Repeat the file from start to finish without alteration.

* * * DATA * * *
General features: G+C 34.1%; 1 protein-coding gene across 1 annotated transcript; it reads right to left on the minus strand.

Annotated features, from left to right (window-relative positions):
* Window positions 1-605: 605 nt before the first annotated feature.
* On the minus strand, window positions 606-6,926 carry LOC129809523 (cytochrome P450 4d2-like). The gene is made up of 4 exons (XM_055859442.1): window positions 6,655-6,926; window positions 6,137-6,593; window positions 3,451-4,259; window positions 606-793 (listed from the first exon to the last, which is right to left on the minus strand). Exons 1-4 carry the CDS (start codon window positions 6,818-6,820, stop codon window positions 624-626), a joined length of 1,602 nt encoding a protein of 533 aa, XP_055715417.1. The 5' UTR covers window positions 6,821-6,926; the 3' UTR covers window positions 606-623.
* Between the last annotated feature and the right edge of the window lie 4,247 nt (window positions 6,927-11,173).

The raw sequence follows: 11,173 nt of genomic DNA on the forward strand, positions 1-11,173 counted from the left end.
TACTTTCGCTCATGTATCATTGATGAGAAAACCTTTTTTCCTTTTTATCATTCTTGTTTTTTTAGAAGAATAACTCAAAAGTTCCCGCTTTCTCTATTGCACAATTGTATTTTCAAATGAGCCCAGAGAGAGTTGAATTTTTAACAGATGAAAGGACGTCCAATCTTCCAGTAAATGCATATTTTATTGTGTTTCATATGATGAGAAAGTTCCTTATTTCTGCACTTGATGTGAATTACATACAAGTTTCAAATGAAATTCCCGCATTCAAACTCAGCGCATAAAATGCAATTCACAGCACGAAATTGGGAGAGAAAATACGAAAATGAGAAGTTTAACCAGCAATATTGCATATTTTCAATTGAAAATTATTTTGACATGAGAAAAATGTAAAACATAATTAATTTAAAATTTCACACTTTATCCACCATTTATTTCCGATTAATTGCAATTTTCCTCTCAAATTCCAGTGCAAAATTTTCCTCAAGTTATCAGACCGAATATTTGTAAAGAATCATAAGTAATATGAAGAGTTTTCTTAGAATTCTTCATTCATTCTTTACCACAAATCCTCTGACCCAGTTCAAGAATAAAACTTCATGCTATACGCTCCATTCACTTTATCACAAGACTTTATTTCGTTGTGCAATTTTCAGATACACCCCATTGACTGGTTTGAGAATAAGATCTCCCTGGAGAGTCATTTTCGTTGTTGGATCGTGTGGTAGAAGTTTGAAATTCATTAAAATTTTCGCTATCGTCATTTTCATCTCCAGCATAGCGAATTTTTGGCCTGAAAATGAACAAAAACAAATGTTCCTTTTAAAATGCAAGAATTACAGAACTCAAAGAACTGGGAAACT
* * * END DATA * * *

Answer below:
General features: G+C 34.1%; 1 protein-coding gene across 1 annotated transcript; it reads right to left on the minus strand.

Annotated features, from left to right (window-relative positions):
* Window positions 1-605: 605 nt before the first annotated feature.
* On the minus strand, window positions 606-6,926 carry LOC129809523 (cytochrome P450 4d2-like). The gene is made up of 4 exons (XM_055859442.1): window positions 6,655-6,926; window positions 6,137-6,593; window positions 3,451-4,259; window positions 606-793 (listed from the first exon to the last, which is right to left on the minus strand). Exons 1-4 carry the CDS (start codon window positions 6,818-6,820, stop codon window positions 624-626), a joined length of 1,602 nt encoding a protein of 533 aa, XP_055715417.1. The 5' UTR covers window positions 6,821-6,926; the 3' UTR covers window positions 606-623.
* Between the last annotated feature and the right edge of the window lie 4,247 nt (window positions 6,927-11,173).

The raw sequence follows: 11,173 nt of genomic DNA on the forward strand, positions 1-11,173 counted from the left end.
TACTTTCGCTCATGTATCATTGATGAGAAAACCTTTTTTCCTTTTTATCATTCTTGTTTTTTTAGAAGAATAACTCAAAAGTTCCCGCTTTCTCTATTGCACAATTGTATTTTCAAATGAGCCCAGAGAGAGTTGAATTTTTAACAGATGAAAGGACGTCCAATCTTCCAGTAAATGCATATTTTATTGTGTTTCATATGATGAGAAAGTTCCTTATTTCTGCACTTGATGTGAATTACATACAAGTTTCAAATGAAATTCCCGCATTCAAACTCAGCGCATAAAATGCAATTCACAGCACGAAATTGGGAGAGAAAATACGAAAATGAGAAGTTTAACCAGCAATATTGCATATTTTCAATTGAAAATTATTTTGACATGAGAAAAATGTAAAACATAATTAATTTAAAATTTCACACTTTATCCACCATTTATTTCCGATTAATTGCAATTTTCCTCTCAAATTCCAGTGCAAAATTTTCCTCAAGTTATCAGACCGAATATTTGTAAAGAATCATAAGTAATATGAAGAGTTTTCTTAGAATTCTTCATTCATTCTTTACCACAAATCCTCTGACCCAGTTCAAGAATAAAACTTCATGCTATACGCTCCATTCACTTTATCACAAGACTTTATTTCGTTGTGCAATTTTCAGATACACCCCATTGACTGGTTTGAGAATAAGATCTCCCTGGAGAGTCATTTTCGTTGTTGGATCGTGTGGTAGAAGTTTGAAATTCATTAAAATTTTCGCTATCGTCATTTTCATCTCCAGCATAGCGAATTTTTGGCCTGAAAATGAACAAAAACAAATGTTCCTTTTAAAATGCAAGAATTACAGAACTCAAAGAACTGGGAAACT